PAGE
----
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Yep,yep ,yep ... I think MSC has them

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Perhaps that's what you want -- but I think what you *need* is a worm gear.
--
Regards,
Doug Miller (alphageek at milmac dot com)
  Click to see the full signature.
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On Aug 17, 1:12 pm, snipped-for-privacy@milmac.com (Doug Miller) wrote:

I dont know strong you need it to be - fishing reels have anti reverse bearings in them to stop the handle reversing. It is usually a self contained bearing unit - If you where near South Africa I could give you a bunch :)
Tim South Africa
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wrote:

http://www.mcmaster.com/ctlg/DisplCtlgPage.aspx?ReqTypTALOG&CtlgPgNbr1092&CtlgEdition=&sesnextrepD3463286979944&ScreenWidth24 &McMMainWidth2
That's all one line. It's page 1092 in the McMaster-Carr catalog.
"one-way locking needle bearings".
LLoyd
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"Lloyd E. Sponenburgh" <lloydspinsidemindspring.com> wrote:

http://www.mcmaster.com/ctlg/DisplCtlgPage.aspx?ReqTypTALOG&CtlgPgNbr92&CtlgEdition=&sesnextrepD3463286979944&ScreenWidth24&McMMainWidth2
Wow, thanks for the link, that was my next question. What I asked for was probably more like what Andrew Mawson first provided, but the one-way bearings (with or without radial load protection) might be even better for my project.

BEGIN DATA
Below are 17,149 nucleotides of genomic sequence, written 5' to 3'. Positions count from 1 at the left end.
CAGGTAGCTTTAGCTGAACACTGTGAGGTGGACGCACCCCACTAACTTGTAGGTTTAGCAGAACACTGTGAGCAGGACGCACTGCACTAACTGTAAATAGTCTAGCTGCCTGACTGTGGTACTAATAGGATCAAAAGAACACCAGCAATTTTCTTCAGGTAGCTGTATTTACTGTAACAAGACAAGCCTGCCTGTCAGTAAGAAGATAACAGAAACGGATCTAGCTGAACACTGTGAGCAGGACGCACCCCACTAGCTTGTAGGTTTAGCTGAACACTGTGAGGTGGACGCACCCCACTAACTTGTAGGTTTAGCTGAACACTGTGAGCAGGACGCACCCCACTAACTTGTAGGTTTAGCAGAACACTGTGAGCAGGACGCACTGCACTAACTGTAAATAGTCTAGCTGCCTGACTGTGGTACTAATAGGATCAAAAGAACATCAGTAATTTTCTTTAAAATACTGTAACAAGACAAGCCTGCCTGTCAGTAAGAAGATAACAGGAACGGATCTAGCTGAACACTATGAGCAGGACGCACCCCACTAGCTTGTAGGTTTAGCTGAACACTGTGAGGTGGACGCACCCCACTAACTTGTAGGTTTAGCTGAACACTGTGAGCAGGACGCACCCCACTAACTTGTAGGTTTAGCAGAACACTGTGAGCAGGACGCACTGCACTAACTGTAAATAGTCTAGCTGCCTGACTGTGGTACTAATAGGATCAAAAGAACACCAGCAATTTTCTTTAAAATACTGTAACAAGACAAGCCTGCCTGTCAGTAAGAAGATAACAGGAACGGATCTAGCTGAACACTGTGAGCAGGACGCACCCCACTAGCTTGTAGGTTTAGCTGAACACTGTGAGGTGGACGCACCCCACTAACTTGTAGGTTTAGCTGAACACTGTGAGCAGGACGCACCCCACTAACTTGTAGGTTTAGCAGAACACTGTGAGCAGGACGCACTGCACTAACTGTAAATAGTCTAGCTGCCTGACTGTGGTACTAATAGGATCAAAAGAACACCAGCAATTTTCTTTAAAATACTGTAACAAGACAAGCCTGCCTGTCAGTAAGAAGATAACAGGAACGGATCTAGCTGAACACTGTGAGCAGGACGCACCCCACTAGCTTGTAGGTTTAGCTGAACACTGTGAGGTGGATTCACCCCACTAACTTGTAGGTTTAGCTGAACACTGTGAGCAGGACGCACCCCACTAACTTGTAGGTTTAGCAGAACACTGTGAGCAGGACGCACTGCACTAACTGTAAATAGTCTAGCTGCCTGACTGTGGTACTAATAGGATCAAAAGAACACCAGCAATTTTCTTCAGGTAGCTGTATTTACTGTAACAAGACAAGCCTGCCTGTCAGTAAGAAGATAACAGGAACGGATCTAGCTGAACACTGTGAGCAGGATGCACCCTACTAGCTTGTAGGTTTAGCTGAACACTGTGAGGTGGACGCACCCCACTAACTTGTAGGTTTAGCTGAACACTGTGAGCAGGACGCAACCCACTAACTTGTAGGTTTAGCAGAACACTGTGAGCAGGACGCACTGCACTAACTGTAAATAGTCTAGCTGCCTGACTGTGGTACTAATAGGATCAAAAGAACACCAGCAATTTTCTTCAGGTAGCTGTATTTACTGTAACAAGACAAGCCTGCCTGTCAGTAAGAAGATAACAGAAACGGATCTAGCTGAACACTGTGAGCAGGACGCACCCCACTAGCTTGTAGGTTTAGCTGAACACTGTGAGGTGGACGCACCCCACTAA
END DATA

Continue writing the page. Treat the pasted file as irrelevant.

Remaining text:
Whatever, it has to be something discussed in this thread. Very useful information, examples, and terminology, thanks.
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"Lloyd E. Sponenburgh" <lloydspinsidemindspring.com> wrote:
...
http://www.mcmaster.com/ctlg/DisplCtlgPage.aspx?ReqTypTALOG&CtlgPgNbr92&CtlgEdition=&sesnextrepD3463286979944&ScreenWidth24&McMMainWidth2

Must the shaft they are stuck onto be very smooth?
If so.
Any suggestions locally (USA) for a short 1" or 2" piece of 1/4" diameter smooth steel rod? I guess it has to be "ground".
Or do I have to order that online too? I was in a hurry (to have the bearings shipped today) and bought them without thinking much about what those bearings might require to be usable. All I have is some ordinary steel rod purchased from Lowe's.
Thanks.

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On Fri, 17 Aug 2007 22:41:13 GMT, John Doe

=======Suggest drill rod or dowel pin.
Local suppliers tend to let drill rod set until the surface is dinged and pitted so you may be better of ordering. 1/4 inch drill rod is cheap in 3 ft lengths. click on http://www.use-enco.com/CGI/INLMK32?PARTPG=INSRAR2 http://www.use-enco.com/CGI/INSRIT?PMAKAP5-0258&PMPXNO4330&PARTPG=INLMK3 Enco has a minimum box [100] order for dowel pins (20 for pull dowel pins) so if you have a local supplier that will sell you onsies-twosies that may be a better bet. for info click on http://www.use-enco.com/CGI/INLMK32?PARTPG=INSRAR2 Be warned that there are several types of "dowel pins" and a 1/4 inch may be on the money, oversized or undersized. Be sure to check, and take your mike as these sometimes get mixed in stock.